I just couldn't pray that kind of stuff, Lord. It's too negative.

Likewise, I couldn't pray, "Come to think of it, Lord, please make them imagine the 'no one to drive the buses even if there were enough buses' scenario 'cause we can seem somewhat reasonable when we assure them that it's kind of unlikely to be realized. But we can't seem reasonable calming them about the itty-bitty exposure thing because it's actually happening right now." Do you remember this letter of Hattie Nestel in the Vermont Guardian?

Hoping to clarify the issue for Rod and any others who may be unclear about the extremely dangerous side-effects that are created in the fission process of Vermont Yankee, I offer the following information.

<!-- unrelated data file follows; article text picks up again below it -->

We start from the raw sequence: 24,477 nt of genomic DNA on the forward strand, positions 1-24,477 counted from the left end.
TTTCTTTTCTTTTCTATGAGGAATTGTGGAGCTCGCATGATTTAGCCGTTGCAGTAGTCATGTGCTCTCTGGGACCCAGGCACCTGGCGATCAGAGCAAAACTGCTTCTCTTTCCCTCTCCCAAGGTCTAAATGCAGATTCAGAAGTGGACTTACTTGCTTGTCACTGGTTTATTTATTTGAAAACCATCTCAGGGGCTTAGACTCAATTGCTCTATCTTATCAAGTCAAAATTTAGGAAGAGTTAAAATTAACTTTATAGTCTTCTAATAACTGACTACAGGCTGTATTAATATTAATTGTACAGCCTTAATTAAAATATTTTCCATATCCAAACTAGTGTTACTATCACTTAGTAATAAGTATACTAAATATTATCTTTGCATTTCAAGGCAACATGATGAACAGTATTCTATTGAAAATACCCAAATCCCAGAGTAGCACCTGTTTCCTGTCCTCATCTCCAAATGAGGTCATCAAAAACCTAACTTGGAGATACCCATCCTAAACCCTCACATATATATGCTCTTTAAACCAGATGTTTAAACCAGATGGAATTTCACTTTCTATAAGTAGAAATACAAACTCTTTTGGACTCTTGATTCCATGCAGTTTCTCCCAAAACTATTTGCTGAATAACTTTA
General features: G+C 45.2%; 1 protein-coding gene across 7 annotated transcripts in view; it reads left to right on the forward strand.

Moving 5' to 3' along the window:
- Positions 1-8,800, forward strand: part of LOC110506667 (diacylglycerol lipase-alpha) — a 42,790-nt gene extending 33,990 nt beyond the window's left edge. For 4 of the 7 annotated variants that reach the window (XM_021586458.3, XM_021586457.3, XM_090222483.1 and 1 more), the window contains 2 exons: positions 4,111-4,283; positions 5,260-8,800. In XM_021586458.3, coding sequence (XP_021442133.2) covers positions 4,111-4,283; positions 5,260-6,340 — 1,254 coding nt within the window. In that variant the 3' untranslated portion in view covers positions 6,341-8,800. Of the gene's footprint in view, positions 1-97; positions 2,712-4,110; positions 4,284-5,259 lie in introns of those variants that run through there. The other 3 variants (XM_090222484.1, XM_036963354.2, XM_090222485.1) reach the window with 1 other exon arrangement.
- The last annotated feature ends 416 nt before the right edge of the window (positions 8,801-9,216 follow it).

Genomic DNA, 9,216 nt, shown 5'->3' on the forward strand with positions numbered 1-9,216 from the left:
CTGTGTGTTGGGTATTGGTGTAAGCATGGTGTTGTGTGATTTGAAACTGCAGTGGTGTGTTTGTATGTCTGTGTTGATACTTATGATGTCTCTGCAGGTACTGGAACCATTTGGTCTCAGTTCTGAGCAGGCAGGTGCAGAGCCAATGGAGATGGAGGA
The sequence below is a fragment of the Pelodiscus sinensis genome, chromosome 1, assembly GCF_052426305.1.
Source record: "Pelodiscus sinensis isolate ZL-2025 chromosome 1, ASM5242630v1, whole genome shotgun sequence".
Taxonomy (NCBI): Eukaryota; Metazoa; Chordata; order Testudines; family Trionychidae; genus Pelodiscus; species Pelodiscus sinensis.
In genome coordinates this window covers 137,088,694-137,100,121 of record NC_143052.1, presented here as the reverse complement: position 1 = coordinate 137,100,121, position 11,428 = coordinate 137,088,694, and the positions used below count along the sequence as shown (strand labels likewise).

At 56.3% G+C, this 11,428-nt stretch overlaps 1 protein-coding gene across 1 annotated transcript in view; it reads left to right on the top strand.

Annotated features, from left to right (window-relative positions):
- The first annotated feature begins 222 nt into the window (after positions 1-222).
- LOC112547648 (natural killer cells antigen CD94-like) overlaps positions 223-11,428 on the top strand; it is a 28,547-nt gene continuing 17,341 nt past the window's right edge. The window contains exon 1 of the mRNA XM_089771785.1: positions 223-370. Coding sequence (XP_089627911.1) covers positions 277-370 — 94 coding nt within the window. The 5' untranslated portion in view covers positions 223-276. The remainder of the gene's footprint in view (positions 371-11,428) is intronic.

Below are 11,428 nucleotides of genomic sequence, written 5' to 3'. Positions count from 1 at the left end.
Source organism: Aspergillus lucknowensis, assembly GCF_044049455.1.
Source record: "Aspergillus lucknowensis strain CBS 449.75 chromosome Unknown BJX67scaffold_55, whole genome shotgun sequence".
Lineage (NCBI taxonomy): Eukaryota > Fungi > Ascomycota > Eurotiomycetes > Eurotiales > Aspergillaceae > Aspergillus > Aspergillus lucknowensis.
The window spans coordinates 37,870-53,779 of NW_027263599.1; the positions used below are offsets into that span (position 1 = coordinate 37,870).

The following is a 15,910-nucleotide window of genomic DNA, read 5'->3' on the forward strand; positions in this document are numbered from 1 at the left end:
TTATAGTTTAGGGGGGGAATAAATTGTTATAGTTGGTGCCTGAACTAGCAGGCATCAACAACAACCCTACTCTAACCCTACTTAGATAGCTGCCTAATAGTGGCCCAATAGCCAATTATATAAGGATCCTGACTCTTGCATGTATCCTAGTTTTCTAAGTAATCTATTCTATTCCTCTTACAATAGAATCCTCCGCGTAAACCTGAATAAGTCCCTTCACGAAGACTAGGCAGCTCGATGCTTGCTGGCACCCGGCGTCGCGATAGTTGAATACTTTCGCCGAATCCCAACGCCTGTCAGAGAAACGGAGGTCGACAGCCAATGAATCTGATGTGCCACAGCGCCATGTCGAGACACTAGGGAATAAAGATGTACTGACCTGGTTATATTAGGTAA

Vermont Yankee was made by General Electric Company and is a Mark 1 boiling-water reactor (BWR). BWRs are prone to release radioactive gases under normal operating conditions more so than pressurized-water reactors, originally designed by Westinghouse for use in submarines. BWRs use a “single-loop” design; steam produced by uranium fuel goes directly to electric generator turbines. Pressurized water reactors, PWR, on the other hand, have two loops, one for hot water circulating through hot fuel elements and another for steam going to turbines. The second loop helps prevent radioactivity from reaching the turbines, where it can leak into the environment. Only pressurized-water reactors are used in submarines, and are less prone (though not completely immune) to radioactive leaks than Vermont Yankee.